When the Chidenguele community did a project to help promote bed net use (with minimal support and planning help from me), we started to hear these comments that I was dreading: “I don’t know anyone who has died from Malaria”, “Bed nets are so uncomfortable and they make me hot”, “I am immune to Malaria”, “Everyone gets Malaria, I am just careful to go to the doctor”, “Malaria is a myth”, “My house doesn’t have mosquitos, I cut my grass”. These are the opinions about bed nets that are culturally engrained. Can we really change this culture? The international community is going to try, and it might work, but it is going to be harder than just spreading information and giving people the resources. We have to make them BELIEVE in this solution, and that involves breaking some cultural beliefs.
So, what did I get out of this project? Pretty discouraged…I was leaving soon and this project probably only made a slight dent. But, I noticed one thing that made the project a victory. Maybe, the campaign wasn’t as big of a success as I had hoped as far as getting people to use mosquito nets, but it did do something successfully: bring people together. The success was that this was a local-driven project that brought together the community, government officials, and local businesses/organizations for a common cause. Maybe, my idea of success had to lie in the process. This process could be a base for projects in the future and the relationships created could drive action in the community. And that is exactly what is happening as the community is putting together a health fair for June and more projects in the future.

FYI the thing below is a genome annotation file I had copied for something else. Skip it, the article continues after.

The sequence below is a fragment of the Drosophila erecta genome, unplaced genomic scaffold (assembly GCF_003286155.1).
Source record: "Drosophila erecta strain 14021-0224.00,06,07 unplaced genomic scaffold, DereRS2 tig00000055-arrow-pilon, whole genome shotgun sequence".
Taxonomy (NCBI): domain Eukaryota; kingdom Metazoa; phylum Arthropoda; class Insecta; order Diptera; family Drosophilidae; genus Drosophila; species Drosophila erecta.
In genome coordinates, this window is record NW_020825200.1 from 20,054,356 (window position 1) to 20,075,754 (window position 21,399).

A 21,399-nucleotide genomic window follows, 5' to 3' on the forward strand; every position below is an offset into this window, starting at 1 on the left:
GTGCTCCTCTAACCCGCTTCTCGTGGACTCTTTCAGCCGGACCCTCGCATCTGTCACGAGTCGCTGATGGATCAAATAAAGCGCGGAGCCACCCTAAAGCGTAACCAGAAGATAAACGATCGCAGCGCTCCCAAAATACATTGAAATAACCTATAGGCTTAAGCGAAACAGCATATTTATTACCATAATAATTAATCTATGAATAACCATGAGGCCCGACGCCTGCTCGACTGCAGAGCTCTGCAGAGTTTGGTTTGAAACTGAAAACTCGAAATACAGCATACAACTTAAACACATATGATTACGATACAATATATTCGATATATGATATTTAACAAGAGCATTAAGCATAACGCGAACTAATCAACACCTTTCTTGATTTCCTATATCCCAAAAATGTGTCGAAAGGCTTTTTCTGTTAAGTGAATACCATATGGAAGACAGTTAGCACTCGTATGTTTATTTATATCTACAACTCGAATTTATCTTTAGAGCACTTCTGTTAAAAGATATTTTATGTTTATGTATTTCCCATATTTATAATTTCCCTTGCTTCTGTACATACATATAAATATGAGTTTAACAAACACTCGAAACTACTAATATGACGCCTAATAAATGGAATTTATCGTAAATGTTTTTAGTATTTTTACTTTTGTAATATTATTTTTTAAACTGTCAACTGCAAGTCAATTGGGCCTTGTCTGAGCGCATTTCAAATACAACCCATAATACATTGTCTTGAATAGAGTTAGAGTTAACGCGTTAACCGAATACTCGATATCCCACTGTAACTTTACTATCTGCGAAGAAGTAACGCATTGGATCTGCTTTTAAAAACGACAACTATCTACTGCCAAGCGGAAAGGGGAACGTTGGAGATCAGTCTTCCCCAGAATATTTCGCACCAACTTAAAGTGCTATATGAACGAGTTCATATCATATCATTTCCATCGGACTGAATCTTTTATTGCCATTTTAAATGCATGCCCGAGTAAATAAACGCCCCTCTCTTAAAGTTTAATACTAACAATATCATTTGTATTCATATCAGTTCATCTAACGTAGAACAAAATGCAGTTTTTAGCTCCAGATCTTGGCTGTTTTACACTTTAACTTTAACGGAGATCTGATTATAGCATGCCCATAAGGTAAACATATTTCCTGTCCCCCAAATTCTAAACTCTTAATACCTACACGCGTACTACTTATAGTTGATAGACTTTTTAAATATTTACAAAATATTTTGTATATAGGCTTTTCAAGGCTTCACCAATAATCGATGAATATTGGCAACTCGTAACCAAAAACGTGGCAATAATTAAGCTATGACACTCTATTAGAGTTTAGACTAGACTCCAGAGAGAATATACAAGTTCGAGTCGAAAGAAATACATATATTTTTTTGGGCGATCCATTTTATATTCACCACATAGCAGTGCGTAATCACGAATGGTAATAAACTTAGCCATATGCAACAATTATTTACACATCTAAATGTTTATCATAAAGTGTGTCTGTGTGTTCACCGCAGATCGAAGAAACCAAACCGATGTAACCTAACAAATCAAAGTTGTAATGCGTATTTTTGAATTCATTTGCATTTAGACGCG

Aaaaaand, going back to my original reason for posting. I was racking my brain about what I had learned in my Peace Corps experience. And then, I looked more deeply at the type of article, the type of quotes that were inspiring me to action and how they related to my service. They weren’t big project ideas or development stories/solutions. The words that were inspiring me, were stories of ordinary people helping a group of people they worked closely together with. It was more about the process of what was being done, and how it has brought change from within. I realized that my biggest success wasn’t just helping streamline the processes in the school’s secretary’s office, it was the relationships I made. It was more that I got a select few people to second guess how they do things and change for the better. (I also gained a life-long Mozambican friend/brother, and that relationship will forever justify my decision to join Peace Corps…not to mention that I met my future wife :-)
I realized that I can’t focus on the big picture, I only get depressed and feel like I failure if I do. I am going to find more happiness if I focus on the small things that I can control. This means smaller sample sizes, smaller groups, one-on-one interactions. Relationships are important. My happiness is not going to be in changing policies or bringing another million dollars of aid to a country in need, my happiness is going to be in the smiles and changes I can see. My happiness is not going to come from changing the curriculum for a nation, it is going to come from getting a teacher to see why it is important. I don’t want to focus too much on the big scale, I want to work on the ground. I am going to find much more pleasure creating programs like my first success, than trying to do something bigger and less hands-on. And that realization is what I got out of my service. Whether I find a job right away where I can do this, I have no idea. But I can definitely say that this is my goal, and something I am going to work my hardest to achieve. And if I stray away from it, I can know that at some point, I thought this was my correct path and the reasoning behind it.